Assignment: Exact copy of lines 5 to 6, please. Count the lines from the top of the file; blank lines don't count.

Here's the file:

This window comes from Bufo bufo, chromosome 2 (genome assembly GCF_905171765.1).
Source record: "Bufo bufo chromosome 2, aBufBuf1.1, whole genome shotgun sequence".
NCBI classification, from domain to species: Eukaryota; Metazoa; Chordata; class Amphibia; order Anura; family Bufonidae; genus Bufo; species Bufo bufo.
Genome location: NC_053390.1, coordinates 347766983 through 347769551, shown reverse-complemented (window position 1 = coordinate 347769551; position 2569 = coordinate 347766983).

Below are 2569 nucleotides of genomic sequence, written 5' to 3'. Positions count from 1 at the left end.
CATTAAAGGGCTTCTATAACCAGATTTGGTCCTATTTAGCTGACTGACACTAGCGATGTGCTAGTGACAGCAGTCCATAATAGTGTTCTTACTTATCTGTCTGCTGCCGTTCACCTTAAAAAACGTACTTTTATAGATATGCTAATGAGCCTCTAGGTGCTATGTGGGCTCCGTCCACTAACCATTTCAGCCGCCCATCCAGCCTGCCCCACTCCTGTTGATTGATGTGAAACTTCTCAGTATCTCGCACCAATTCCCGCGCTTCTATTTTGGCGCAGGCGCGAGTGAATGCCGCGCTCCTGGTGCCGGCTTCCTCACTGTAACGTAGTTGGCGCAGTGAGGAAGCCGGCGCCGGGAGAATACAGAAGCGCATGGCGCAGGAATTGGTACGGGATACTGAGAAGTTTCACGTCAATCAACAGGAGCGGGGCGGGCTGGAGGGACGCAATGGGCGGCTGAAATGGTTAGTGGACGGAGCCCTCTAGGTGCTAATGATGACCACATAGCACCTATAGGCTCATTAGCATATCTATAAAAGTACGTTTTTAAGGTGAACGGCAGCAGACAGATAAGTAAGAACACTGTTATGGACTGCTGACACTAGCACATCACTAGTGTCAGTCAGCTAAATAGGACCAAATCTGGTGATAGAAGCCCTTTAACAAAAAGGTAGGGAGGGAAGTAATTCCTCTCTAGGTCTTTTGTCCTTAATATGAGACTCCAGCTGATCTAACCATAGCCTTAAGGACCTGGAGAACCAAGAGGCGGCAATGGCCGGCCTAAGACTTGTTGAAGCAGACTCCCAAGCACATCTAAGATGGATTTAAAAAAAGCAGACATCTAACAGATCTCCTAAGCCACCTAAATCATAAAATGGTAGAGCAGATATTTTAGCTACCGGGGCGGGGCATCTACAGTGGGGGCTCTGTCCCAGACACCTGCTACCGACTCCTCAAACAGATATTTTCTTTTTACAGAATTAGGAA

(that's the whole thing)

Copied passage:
Below are 2569 nucleotides of genomic sequence, written 5' to 3'. Positions count from 1 at the left end.
CATTAAAGGGCTTCTATAACCAGATTTGGTCCTATTTAGCTGACTGACACTAGCGATGTGCTAGTGACAGCAGTCCATAATAGTGTTCTTACTTATCTGTCTGCTGCCGTTCACCTTAAAAAACGTACTTTTATAGATATGCTAATGAGCCTCTAGGTGCTATGTGGGCTCCGTCCACTAACCATTTCAGCCGCCCATCCAGCCTGCCCCACTCCTGTTGATTGATGTGAAACTTCTCAGTATCTCGCACCAATTCCCGCGCTTCTATTTTGGCGCAGGCGCGAGTGAATGCCGCGCTCCTGGTGCCGGCTTCCTCACTGTAACGTAGTTGGCGCAGTGAGGAAGCCGGCGCCGGGAGAATACAGAAGCGCATGGCGCAGGAATTGGTACGGGATACTGAGAAGTTTCACGTCAATCAACAGGAGCGGGGCGGGCTGGAGGGACGCAATGGGCGGCTGAAATGGTTAGTGGACGGAGCCCTCTAGGTGCTAATGATGACCACATAGCACCTATAGGCTCATTAGCATATCTATAAAAGTACGTTTTTAAGGTGAACGGCAGCAGACAGATAAGTAAGAACACTGTTATGGACTGCTGACACTAGCACATCACTAGTGTCAGTCAGCTAAATAGGACCAAATCTGGTGATAGAAGCCCTTTAACAAAAAGGTAGGGAGGGAAGTAATTCCTCTCTAGGTCTTTTGTCCTTAATATGAGACTCCAGCTGATCTAACCATAGCCTTAAGGACCTGGAGAACCAAGAGGCGGCAATGGCCGGCCTAAGACTTGTTGAAGCAGACTCCCAAGCACATCTAAGATGGATTTAAAAAAAGCAGACATCTAACAGATCTCCTAAGCCACCTAAATCATAAAATGGTAGAGCAGATATTTTAGCTACCGGGGCGGGGCATCTACAGTGGGGGCTCTGTCCCAGACACCTGCTACCGACTCCTCAAACAGATATTTTCTTTTTACAGAATTAGGAA